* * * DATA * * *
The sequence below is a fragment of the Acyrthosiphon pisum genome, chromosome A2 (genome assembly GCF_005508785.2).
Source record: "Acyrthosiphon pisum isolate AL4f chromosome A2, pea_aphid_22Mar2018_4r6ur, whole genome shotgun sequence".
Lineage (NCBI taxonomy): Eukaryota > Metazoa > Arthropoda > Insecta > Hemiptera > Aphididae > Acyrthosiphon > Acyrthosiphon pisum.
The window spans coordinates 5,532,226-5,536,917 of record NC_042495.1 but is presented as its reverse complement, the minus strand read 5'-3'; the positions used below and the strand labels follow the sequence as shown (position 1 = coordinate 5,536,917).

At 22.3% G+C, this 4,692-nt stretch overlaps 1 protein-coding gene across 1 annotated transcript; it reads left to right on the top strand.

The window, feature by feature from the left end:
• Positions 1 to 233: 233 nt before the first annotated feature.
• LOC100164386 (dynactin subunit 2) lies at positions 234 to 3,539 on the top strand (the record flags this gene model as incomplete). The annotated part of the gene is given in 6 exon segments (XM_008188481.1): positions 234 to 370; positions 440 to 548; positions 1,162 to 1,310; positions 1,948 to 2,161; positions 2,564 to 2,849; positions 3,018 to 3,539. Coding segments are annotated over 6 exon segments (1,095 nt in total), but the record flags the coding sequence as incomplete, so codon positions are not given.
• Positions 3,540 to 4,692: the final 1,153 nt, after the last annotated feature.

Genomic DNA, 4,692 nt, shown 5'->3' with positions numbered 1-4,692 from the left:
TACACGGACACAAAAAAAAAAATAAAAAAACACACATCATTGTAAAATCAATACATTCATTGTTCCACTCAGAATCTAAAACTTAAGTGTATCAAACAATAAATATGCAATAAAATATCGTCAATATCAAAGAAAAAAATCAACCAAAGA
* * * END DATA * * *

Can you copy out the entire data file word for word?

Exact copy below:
The sequence below is a fragment of the Acyrthosiphon pisum genome, chromosome A2 (genome assembly GCF_005508785.2).
Source record: "Acyrthosiphon pisum isolate AL4f chromosome A2, pea_aphid_22Mar2018_4r6ur, whole genome shotgun sequence".
Lineage (NCBI taxonomy): Eukaryota > Metazoa > Arthropoda > Insecta > Hemiptera > Aphididae > Acyrthosiphon > Acyrthosiphon pisum.
The window spans coordinates 5,532,226-5,536,917 of record NC_042495.1 but is presented as its reverse complement, the minus strand read 5'-3'; the positions used below and the strand labels follow the sequence as shown (position 1 = coordinate 5,536,917).

At 22.3% G+C, this 4,692-nt stretch overlaps 1 protein-coding gene across 1 annotated transcript; it reads left to right on the top strand.

The window, feature by feature from the left end:
• Positions 1 to 233: 233 nt before the first annotated feature.
• LOC100164386 (dynactin subunit 2) lies at positions 234 to 3,539 on the top strand (the record flags this gene model as incomplete). The annotated part of the gene is given in 6 exon segments (XM_008188481.1): positions 234 to 370; positions 440 to 548; positions 1,162 to 1,310; positions 1,948 to 2,161; positions 2,564 to 2,849; positions 3,018 to 3,539. Coding segments are annotated over 6 exon segments (1,095 nt in total), but the record flags the coding sequence as incomplete, so codon positions are not given.
• Positions 3,540 to 4,692: the final 1,153 nt, after the last annotated feature.

Genomic DNA, 4,692 nt, shown 5'->3' with positions numbered 1-4,692 from the left:
TACACGGACACAAAAAAAAAAATAAAAAAACACACATCATTGTAAAATCAATACATTCATTGTTCCACTCAGAATCTAAAACTTAAGTGTATCAAACAATAAATATGCAATAAAATATCGTCAATATCAAAGAAAAAAATCAACCAAAGA